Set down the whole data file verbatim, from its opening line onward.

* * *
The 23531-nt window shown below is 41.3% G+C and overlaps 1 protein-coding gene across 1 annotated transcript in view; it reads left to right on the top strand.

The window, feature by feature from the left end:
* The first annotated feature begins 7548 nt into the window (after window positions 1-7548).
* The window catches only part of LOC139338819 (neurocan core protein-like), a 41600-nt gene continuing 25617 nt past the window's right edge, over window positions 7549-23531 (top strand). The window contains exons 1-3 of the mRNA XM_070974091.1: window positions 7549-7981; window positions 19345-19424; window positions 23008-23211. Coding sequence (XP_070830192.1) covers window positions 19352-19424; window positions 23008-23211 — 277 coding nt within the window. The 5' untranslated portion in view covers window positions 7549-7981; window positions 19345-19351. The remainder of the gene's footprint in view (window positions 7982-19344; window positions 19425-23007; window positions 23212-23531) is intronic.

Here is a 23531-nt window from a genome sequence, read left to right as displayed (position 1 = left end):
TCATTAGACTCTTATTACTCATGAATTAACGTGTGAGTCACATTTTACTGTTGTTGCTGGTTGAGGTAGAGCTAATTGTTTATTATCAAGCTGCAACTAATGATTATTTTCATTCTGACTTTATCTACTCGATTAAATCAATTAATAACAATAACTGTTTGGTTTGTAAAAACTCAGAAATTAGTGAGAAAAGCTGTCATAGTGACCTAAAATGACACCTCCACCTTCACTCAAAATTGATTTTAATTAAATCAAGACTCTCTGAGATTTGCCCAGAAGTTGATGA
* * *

The 23531-nt window shown below is 41.3% G+C and overlaps 1 protein-coding gene across 1 annotated transcript in view; it reads left to right on the top strand.

The window, feature by feature from the left end:
* The first annotated feature begins 7548 nt into the window (after window positions 1-7548).
* The window catches only part of LOC139338819 (neurocan core protein-like), a 41600-nt gene continuing 25617 nt past the window's right edge, over window positions 7549-23531 (top strand). The window contains exons 1-3 of the mRNA XM_070974091.1: window positions 7549-7981; window positions 19345-19424; window positions 23008-23211. Coding sequence (XP_070830192.1) covers window positions 19352-19424; window positions 23008-23211 — 277 coding nt within the window. The 5' untranslated portion in view covers window positions 7549-7981; window positions 19345-19351. The remainder of the gene's footprint in view (window positions 7982-19344; window positions 19425-23007; window positions 23212-23531) is intronic.

Here is a 23531-nt window from a genome sequence, read left to right as displayed (position 1 = left end):
TCATTAGACTCTTATTACTCATGAATTAACGTGTGAGTCACATTTTACTGTTGTTGCTGGTTGAGGTAGAGCTAATTGTTTATTATCAAGCTGCAACTAATGATTATTTTCATTCTGACTTTATCTACTCGATTAAATCAATTAATAACAATAACTGTTTGGTTTGTAAAAACTCAGAAATTAGTGAGAAAAGCTGTCATAGTGACCTAAAATGACACCTCCACCTTCACTCAAAATTGATTTTAATTAAATCAAGACTCTCTGAGATTTGCCCAGAAGTTGATGA